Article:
That kind of framing “is doing a massive disservice to the American public,” said Justin Levitt, an election law expert at Loyola Law School in Los Angeles, “because there is no ‘on Election Day he’s going to win.’ ”

“Nobody crowns the victor of a football game after the first quarter’s over,” said Levitt, a former Justice Department lawyer. “And so saying that the president is going to win Election Day just means – and this is likely to be true – that more ballots supporting the president will come in at a given time in the process.”

Levitt said recent years have seen a trend election observers have dubbed a “blue shift,” where GOP votes tend to come in early and more votes for Democrats are counted after Election Day. A range of factors have contributed to this pattern in recent elections, including the fact that provisional ballots – which take longer to count – tend to favor Democrats, and Democratic voters tend to live in more populous areas with more votes for officials to tally.

The pandemic is likely to exaggerate that pattern this November, Levitt said, with polls indicating some 80% of GOP voters intend to cast their ballots in person while at least two-thirds of Democratic voters plan to vote by mail. Eighteen states, including Washington, and the District of Columbia will accept ballots received after Nov. 3 as long as they are postmarked by – or in some states the day before – Election Day.

Washington Secretary of State Kim Wyman said that in the years before Washington transitioned to statewide mail-in voting in 2011, absentee votes tended to favor GOP candidates, a pattern she ascribed to older, more conservative voters often preferring to vote by mail.

Dalton said this trend persisted even when Spokane County switched to universal vote-by-mail in 2006. She pointed to that year’s race for county assessor, when Republican incumbent Ralph Baker trailed by more than 4% on election night but came from behind to win thanks to votes counted in the following days.

More recently, Spokane City Council President Breean Beggs overcame an election-night deficit to defeat his more conservative opponent last November, suggesting a local “blue shift” mirroring a statewide trend, which Wyman attributed to Democrats’ more robust “get out the vote” effort in the days before Election Day.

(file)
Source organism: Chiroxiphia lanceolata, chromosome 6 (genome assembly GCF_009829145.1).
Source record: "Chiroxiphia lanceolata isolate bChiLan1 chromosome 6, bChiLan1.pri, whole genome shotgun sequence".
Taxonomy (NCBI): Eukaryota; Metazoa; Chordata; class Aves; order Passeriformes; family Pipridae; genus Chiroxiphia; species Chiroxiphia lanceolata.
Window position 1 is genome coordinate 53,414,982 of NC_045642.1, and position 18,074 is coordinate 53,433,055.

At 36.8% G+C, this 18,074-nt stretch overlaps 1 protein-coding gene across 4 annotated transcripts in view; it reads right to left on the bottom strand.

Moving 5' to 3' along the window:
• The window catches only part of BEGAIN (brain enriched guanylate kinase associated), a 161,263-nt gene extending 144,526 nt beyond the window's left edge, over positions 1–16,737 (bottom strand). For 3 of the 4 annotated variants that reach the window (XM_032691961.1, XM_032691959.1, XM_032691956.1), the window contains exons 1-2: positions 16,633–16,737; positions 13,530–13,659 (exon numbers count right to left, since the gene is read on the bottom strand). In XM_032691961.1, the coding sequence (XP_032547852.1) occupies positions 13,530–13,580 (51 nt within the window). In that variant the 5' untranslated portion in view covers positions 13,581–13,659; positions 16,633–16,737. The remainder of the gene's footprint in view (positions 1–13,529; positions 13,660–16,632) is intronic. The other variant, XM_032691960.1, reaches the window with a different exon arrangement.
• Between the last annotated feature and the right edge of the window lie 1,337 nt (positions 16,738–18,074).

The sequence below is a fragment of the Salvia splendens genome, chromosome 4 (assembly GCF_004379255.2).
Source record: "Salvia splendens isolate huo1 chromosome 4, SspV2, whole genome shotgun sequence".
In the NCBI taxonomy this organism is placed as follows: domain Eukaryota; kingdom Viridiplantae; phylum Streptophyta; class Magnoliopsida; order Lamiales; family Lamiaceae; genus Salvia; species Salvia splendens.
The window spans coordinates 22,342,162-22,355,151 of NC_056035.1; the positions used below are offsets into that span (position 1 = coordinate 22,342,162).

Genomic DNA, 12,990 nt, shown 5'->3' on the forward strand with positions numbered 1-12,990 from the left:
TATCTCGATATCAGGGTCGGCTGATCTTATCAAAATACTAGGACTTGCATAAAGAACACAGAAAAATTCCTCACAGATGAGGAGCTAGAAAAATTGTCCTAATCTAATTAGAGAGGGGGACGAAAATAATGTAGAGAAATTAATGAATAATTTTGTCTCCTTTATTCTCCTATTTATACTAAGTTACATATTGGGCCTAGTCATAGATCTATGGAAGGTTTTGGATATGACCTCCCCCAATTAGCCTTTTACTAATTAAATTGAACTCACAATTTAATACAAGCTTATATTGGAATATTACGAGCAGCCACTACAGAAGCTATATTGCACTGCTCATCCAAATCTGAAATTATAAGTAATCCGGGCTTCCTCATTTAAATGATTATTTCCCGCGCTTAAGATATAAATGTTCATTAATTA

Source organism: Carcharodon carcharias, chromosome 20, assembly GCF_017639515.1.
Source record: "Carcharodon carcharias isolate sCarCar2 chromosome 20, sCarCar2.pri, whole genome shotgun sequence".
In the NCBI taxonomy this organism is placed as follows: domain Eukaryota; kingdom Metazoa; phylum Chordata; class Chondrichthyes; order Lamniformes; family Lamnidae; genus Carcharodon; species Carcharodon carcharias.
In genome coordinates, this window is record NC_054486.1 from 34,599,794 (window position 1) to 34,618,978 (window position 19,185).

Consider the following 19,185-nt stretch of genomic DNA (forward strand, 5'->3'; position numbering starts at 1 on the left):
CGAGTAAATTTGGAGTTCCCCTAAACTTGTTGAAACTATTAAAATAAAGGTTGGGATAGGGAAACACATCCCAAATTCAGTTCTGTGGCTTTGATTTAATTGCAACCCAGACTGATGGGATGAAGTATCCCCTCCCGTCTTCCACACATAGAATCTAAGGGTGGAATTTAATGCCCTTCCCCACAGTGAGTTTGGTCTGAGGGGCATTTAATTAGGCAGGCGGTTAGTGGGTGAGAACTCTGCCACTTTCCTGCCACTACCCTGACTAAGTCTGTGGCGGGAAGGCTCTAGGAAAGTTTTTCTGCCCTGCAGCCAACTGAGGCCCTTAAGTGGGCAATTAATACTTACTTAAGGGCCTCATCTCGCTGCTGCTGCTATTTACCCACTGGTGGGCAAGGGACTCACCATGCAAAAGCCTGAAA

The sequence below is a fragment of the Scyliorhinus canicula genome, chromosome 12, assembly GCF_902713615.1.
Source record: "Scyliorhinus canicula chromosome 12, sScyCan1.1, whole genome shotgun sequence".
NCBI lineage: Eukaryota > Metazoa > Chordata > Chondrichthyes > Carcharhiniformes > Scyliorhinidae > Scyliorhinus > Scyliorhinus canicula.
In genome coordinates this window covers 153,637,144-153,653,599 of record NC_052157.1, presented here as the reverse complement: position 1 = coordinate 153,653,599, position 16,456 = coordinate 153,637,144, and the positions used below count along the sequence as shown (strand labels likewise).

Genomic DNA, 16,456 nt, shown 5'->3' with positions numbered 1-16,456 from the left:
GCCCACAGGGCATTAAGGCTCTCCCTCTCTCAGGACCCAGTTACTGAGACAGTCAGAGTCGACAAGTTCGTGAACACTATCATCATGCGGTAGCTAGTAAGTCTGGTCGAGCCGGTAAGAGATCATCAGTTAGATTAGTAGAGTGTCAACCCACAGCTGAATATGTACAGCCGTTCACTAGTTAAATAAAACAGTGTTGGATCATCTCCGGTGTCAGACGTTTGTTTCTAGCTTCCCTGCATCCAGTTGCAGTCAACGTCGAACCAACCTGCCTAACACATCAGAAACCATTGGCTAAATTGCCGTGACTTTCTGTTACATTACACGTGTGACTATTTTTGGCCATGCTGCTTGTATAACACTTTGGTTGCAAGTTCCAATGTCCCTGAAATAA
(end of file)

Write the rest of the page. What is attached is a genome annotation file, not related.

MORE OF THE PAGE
Wyman, a Republican, said her counterparts around the country are anticipating unprecedented, “off-the-charts” levels of vote-by-mail turnout this fall.

“What you’re going to see election night,” Wyman said, is that “the poll-site voting states are going to have all of their in-person ballots counted by midnight or early in the morning on Wednesday, but I would anticipate that we’re going to see really high volumes of mail-in ballots that will have been received and will be left to count.”

But Washington’s top election official emphasized that having to wait for official election results is a sign the system is working, not evidence of malfeasance.

“It’s going to require patience,” Wyman said. “What’s normal here in Washington is going to be the norm across the country. You’re going to have large volumes of absentee ballots that hit right at the end, and if the states don’t have the capacity and capability to get through those ballots, it’s going to slow the official certification of those results, and it’s going to take a while before we know who won.”

That new reality also means news outlets, which have traditionally “called” races based on projections before officials finish counting the votes, will need to approach election night differently.

“The American media plays a bizarrely outsize role in American elections, occupying the place of most countries’ national election commissions,” New York Times media columnist Ben Smith wrote Aug. 2. “The media actually assembles the results from 50 states, tabulates them and declares a victor.”